On a 60 Minutes program in 2006 Jay’s parents stated that Jay spontaneously began to draw little cellos on paper at age two. Neither parent was particularly musically inclined, and there were never any musical instruments, including a cello, in the home. At age three Jay asked if he could have a cello of his own. The parents took him to a music store and to their astonishment Jay picked up a miniature cello and began to play it. He had never seen a real cello before that day. After that he began to draw miniature cellos and placed them on music lines. That was the beginning of his composing.
Jay says that the music just streams into his head at lightning speed, sometimes several symphonies running simultaneously. “My unconscious directs my conscious mind at a mile a minute,” he told the correspondent on that program . Treffert’s book contains a number of other examples supporting the conclusion that prodigal (including prodigious savant) behavior typically involves “know[ing] things [that were] never learned”. Such outcomes also represent remarkable transformations from the usual norms of childhood behaviors. From a genetics perspective these transformations, like the observed canine domestication dynamics, appear to require a DNA basis. Is this really plausible?
One final prodigy example considered here is Kit Armstrong and his case was presented in Andrew Solomon’s Far from the Tree . Kit’s prodigious abilities showed up early. He was able to count at 15 months. His mother May then taught him addition and subtraction at age two. He then went on to teach himself multiplication and division. Solomon then suggests that at age three Kit was asking about things for which the theory of relativity was required for an explanation (this claim, though, would probably be tricky to establish). His mother May raised him, and she was not pushy. In fact, she was concerned about his seeming hyper development and thus hoping he might “grow down” in kindergarten .
While completing second grade Kit also managed to finish off high school math. By age nine Kit was ready to try college and enrolled at Utah State University. At ten he toured Los Alamos National Laboratory with his music manager, Charles Hamlen. At LANL a physicist took Hamlen aside and told him:
unlike the postdoctoral physicists who usually visited, Kit was so bright that no one could ‘find the bottom of this boy’s knowledge’ .
Within a few years Kit had a residency at MIT and there he helped edit some papers in chemistry, physics, and math. About Kit’s apparent ability to pick up so much information and expertise his mother said:
[h]e just understands all things. Someday, I want to work with parents of disabled children, because I know their bewilderment is like mine. I had no idea how to be a mother to Kit, and there was no place to find out .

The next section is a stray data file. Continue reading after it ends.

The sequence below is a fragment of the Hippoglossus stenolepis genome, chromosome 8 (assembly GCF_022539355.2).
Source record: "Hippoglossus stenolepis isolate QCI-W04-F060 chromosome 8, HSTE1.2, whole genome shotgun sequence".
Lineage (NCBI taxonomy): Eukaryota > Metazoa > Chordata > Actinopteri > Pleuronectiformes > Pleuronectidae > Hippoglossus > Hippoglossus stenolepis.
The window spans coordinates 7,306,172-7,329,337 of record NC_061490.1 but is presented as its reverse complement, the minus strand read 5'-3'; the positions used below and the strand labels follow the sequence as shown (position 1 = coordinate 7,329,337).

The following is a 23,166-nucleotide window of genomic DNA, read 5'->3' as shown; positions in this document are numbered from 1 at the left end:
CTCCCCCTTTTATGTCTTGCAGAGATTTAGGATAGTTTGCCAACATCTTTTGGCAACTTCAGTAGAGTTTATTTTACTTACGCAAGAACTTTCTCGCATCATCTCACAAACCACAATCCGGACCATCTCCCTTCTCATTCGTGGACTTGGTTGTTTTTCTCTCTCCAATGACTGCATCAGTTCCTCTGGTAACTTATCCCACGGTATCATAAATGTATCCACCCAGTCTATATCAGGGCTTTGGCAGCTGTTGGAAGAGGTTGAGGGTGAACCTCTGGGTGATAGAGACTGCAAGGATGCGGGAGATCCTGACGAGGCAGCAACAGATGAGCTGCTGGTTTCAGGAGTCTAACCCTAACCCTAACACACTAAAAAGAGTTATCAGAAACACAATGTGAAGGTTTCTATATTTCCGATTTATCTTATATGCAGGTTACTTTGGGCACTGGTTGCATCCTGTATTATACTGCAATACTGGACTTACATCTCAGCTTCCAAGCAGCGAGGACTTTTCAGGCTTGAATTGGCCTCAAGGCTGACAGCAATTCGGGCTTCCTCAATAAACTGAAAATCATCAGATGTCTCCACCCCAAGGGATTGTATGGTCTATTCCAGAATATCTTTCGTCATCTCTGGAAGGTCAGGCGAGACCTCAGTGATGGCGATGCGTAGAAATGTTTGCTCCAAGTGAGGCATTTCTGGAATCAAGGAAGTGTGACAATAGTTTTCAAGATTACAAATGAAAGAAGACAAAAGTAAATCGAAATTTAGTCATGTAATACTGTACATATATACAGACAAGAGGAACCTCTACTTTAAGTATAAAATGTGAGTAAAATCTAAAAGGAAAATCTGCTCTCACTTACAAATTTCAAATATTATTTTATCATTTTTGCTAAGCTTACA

If scientists are looking for cognitive and developmental - as well as genetic - mysteries to ponder, examples like this are not hard to find.
Kit Armstrong’s lasting extraordinary contributions, though, have been with his piano performances and composing career. When Kit was five years old, May Armstrong wanted to find him a hobby. May then went outside of her own interests and decided to try piano lessons. Consistent with his intellectual prowess, Kit raced ahead on the piano. After his first lesson Kit returned home to make his own staff paper and proceeded to attempt a composition. Solomon reports that Kit’s facility with the language of music had “come to him whole” and that he could simply hear music on the radio and then “play it back” . This is an extraordinary, albeit somewhat loose claim, though.
To connect with Kit’s love of music his mom moved them to London so he could study at the Royal Academy of Music. There he became the first student of the expert pianist Alfred Brendel (who coincidentally also did not come from a musical background). When Kit was thirteen a journalist who had been a strong critic of placing children in serious performance scenarios attended one of his concerts. Of that performance the journalist later wrote:
[h]is playing was so cultured, his joy in performing so obvious, his commitment as he stretched his small frame to reach the low notes so total, that my objections seemed mean-spirited .
Like a number of prodigies, you can read about Kit Armstrong’s career on the internet.
For the scientific backdrop to such mysteries, you can read a work such as In Ernst Mayr’s What Evolution Is. Therein you can find a finely written synopsis of science’s understanding of evolution. Mayr’s synopsis highlights two scientific assumptions. The first is the gross one that evolutionary processes simply reflect physicsdictated phenomena, with no underlying direction. Mayr offers some defense of this assumption, whilst others have questioned it. The second, and I suggest more significant assumption, is that DNA is capable of fulfilling its evolutionary blueprint roles. Mayr doesn’t even acknowledge this assumption and apparently few even now dare question it.
Mayr’s confidence is reflected in the response to the 2016 book by Siddartha Mukherjee, The Gene . Mukherjee’s book captured the unquestioned materialist-jist of modern genetics with its presumed DNA support. The book was highly praised and as far as I could tell the underlying genetic/materialist logic never questioned. This was true even amongst the hundreds of Amazon comments that I scanned (although a few noted how poorly written parts of the book were). Other than arguably in a paragraph on page 487, the book never hints at the unfolding failure of genetic searches. That so many heritable characteristics could all be so subtly encoded within our variable DNA is difficult to imagine.
If the missing heritability problem continues to hold, then what does that suggest about the modern certainty that underneath it all is simply physics (and ultimately, of course, equations )? It is perhaps noteworthy that such a failure would appear to be consistent with the suggestion offered by the Nobel laureate physicist Eugene Wigner about a possible contradiction between the “laws of heredity and of physics” .
I suggest the biggest intellectual (and most vital) mystery facing humankind does not involve the remote speculative topics of physics. It is much closer to home and deserves much more attention. It is the basis of heredity.